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Environmental Rule of Law
15 May 2014, By Arnold Kreilhuber, Legal Officer, Division of Environmental Law & Conventions
Robust laws, integrated governance structures, enhanced accountability and coordinated enforcement approaches are needed to overcome the world’s pressing environmental challenges and toward the realization of sustainable development founded on open, transparent, accountable, just, as well as dependable legal orders and governance systems.
UNEP’s work to promote and further develop ‘environmental rule of law’ following the UNEP World Congress on Justice, Governance and Law for Environmental Sustainability in 2012 includes the engagement of Chief Justices, Attorneys General, Judges, Prosecutors, Auditors General, leading legal scholars, practitioners and Government experts. There are many strengths and successes within the legal community, particularly in the role of the judiciary, in championing environmental law and sustainable development and continued contributions are needed to put the core elements of environmental rule of law into action. These elements include adequate and implementable laws, access to justice and information, public participation, accountability, transparency, liability for environmental damage, fair and just enforcement, and human rights.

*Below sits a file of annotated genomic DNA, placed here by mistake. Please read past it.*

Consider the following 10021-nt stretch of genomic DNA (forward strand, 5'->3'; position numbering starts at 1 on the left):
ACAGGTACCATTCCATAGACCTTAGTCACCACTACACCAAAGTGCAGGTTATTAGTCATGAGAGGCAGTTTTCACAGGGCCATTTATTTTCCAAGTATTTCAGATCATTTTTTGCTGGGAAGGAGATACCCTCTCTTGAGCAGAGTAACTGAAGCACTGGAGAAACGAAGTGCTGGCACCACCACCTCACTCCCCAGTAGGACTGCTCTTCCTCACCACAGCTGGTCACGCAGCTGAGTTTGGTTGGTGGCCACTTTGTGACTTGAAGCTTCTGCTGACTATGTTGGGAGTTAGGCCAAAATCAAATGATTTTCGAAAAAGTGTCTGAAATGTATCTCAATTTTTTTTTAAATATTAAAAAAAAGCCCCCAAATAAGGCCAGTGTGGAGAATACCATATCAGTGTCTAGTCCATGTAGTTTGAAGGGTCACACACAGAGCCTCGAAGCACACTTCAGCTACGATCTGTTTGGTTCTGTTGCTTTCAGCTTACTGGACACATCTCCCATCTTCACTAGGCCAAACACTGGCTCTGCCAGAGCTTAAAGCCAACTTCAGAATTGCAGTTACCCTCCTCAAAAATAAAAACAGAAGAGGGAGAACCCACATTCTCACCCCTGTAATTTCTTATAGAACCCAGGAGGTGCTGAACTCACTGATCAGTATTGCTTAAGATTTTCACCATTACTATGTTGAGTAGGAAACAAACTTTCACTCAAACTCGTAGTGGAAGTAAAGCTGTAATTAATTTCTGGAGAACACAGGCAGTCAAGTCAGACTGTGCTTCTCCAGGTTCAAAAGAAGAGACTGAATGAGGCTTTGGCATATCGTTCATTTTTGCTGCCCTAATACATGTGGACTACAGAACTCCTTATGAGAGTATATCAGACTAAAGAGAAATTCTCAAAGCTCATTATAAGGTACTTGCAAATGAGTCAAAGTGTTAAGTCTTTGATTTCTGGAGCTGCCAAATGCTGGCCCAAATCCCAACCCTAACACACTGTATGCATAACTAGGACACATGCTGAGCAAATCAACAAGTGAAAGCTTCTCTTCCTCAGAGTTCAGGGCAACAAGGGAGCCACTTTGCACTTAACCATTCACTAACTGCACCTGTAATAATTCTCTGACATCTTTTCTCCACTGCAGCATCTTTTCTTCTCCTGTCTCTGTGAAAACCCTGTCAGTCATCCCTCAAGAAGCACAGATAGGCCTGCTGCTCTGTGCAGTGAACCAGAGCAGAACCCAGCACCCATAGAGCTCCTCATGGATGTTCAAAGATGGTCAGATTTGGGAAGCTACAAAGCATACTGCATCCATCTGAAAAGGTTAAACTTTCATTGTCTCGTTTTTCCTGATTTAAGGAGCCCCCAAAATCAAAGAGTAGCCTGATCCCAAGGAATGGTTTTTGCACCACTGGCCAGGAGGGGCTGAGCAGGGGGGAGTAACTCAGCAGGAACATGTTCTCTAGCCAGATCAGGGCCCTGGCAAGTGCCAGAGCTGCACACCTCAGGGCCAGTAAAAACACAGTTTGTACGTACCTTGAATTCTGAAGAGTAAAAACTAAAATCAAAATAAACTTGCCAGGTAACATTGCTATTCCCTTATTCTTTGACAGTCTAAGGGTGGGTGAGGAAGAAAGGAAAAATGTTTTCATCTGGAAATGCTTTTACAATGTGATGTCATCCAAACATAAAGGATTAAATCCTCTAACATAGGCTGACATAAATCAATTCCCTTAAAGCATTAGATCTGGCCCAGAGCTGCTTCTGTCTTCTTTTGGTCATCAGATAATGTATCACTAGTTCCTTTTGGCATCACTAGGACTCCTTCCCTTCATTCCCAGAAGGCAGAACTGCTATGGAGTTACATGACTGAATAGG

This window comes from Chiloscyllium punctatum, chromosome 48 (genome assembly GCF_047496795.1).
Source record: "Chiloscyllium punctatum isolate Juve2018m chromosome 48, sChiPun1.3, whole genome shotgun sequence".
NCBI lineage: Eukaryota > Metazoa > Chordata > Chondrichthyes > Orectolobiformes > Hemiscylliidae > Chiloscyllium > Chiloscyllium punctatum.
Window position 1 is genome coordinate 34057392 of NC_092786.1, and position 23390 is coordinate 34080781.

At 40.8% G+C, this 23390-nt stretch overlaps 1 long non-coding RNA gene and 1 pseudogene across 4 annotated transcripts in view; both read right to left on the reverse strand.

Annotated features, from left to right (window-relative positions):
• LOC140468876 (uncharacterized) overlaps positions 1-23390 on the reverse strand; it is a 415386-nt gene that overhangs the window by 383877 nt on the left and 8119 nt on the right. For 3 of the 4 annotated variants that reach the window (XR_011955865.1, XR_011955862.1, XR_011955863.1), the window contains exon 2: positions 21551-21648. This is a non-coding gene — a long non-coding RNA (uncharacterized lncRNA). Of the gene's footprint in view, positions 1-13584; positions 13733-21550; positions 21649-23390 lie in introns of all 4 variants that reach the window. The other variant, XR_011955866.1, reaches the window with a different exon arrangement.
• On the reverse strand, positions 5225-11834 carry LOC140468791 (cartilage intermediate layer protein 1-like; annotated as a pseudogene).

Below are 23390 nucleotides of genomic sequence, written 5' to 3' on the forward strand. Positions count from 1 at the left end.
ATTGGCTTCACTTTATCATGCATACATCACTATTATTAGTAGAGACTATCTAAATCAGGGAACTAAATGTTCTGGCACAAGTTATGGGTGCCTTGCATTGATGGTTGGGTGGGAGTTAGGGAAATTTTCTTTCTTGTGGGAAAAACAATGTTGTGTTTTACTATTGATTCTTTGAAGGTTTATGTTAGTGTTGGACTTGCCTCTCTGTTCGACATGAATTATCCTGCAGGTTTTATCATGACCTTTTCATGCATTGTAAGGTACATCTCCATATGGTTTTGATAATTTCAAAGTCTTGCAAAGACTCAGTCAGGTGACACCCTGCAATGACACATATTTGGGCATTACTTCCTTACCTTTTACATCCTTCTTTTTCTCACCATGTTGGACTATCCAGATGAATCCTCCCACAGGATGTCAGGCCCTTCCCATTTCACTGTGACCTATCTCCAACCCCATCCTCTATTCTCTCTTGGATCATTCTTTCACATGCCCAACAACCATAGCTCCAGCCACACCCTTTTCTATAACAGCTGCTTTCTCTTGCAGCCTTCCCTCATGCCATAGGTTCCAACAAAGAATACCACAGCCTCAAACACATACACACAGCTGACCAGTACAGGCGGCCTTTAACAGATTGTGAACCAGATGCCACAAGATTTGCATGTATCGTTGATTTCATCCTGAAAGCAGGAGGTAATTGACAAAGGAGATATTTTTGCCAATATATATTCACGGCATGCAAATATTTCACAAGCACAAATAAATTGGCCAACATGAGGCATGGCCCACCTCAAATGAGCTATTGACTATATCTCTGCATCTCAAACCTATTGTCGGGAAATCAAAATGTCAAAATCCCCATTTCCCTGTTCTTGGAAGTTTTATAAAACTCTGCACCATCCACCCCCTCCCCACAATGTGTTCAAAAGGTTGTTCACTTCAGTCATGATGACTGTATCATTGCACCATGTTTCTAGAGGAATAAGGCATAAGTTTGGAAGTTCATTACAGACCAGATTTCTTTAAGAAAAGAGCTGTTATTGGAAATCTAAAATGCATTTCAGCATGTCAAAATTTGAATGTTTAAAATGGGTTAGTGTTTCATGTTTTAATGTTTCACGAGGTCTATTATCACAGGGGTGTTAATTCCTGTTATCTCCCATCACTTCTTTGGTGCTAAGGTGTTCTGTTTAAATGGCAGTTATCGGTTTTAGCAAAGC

Highlighting the need for debates as to how the rule of law in the field of environment can be bolstered are illegal activities harming the environment. These are fast evolving and growing in sophistication. They also undermine the achievement of all dimensions of sustainable development and environmental sustainability as well as the rule of law. Led by vast financial gains and facilitated by a low risk of detection and scarce conviction rates, criminal networks and organized criminal groups are becoming increasingly interested in such illicit, and often transnational, activities - from illegal trade in protected species; smuggling of ozone depleting substances; illicit trade in hazardous waste; illegal, unregulated and unreported fishing; and illegal logging and trade in timber.
On the occasion of the first session of UNEA, ‘Environmental Justice and Sustainable Development - A Global Symposium on Environmental Rule of Law’ invites Chief Justices, Attorneys General, experts within the legal and auditing communities, and Government representatives, to discuss the ways and means by which the further development and implementation of environmental rule of law can help ensure just and sustainable development outcomes.
History will judge us harshly if we don’t act in defense of wildlife now. It is in the run up to the first session of the United Nations Environment Assembly, that we must go wild for wildlife, by urging our leaders to act decisively in combatting wildlife crimes.